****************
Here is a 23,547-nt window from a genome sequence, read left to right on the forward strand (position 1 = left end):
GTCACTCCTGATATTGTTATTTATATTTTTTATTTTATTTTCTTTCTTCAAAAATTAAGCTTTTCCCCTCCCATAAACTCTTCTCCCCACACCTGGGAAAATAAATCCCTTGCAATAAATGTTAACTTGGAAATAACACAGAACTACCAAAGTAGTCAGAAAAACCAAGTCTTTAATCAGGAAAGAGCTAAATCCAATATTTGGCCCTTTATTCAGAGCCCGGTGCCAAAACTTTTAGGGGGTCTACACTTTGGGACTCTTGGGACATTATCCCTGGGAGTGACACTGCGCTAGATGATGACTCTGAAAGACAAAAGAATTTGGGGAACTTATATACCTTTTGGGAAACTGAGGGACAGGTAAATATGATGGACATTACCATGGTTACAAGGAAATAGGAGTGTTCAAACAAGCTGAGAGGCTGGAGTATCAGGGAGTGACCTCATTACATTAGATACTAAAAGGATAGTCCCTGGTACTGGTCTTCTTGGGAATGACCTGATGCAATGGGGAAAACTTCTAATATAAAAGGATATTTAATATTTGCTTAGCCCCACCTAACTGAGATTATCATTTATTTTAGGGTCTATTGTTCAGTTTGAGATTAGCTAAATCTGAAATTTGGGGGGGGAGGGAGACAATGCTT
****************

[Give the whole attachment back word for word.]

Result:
Here is a 23,547-nt window from a genome sequence, read left to right on the forward strand (position 1 = left end):
GTCACTCCTGATATTGTTATTTATATTTTTTATTTTATTTTCTTTCTTCAAAAATTAAGCTTTTCCCCTCCCATAAACTCTTCTCCCCACACCTGGGAAAATAAATCCCTTGCAATAAATGTTAACTTGGAAATAACACAGAACTACCAAAGTAGTCAGAAAAACCAAGTCTTTAATCAGGAAAGAGCTAAATCCAATATTTGGCCCTTTATTCAGAGCCCGGTGCCAAAACTTTTAGGGGGTCTACACTTTGGGACTCTTGGGACATTATCCCTGGGAGTGACACTGCGCTAGATGATGACTCTGAAAGACAAAAGAATTTGGGGAACTTATATACCTTTTGGGAAACTGAGGGACAGGTAAATATGATGGACATTACCATGGTTACAAGGAAATAGGAGTGTTCAAACAAGCTGAGAGGCTGGAGTATCAGGGAGTGACCTCATTACATTAGATACTAAAAGGATAGTCCCTGGTACTGGTCTTCTTGGGAATGACCTGATGCAATGGGGAAAACTTCTAATATAAAAGGATATTTAATATTTGCTTAGCCCCACCTAACTGAGATTATCATTTATTTTAGGGTCTATTGTTCAGTTTGAGATTAGCTAAATCTGAAATTTGGGGGGGGAGGGAGACAATGCTT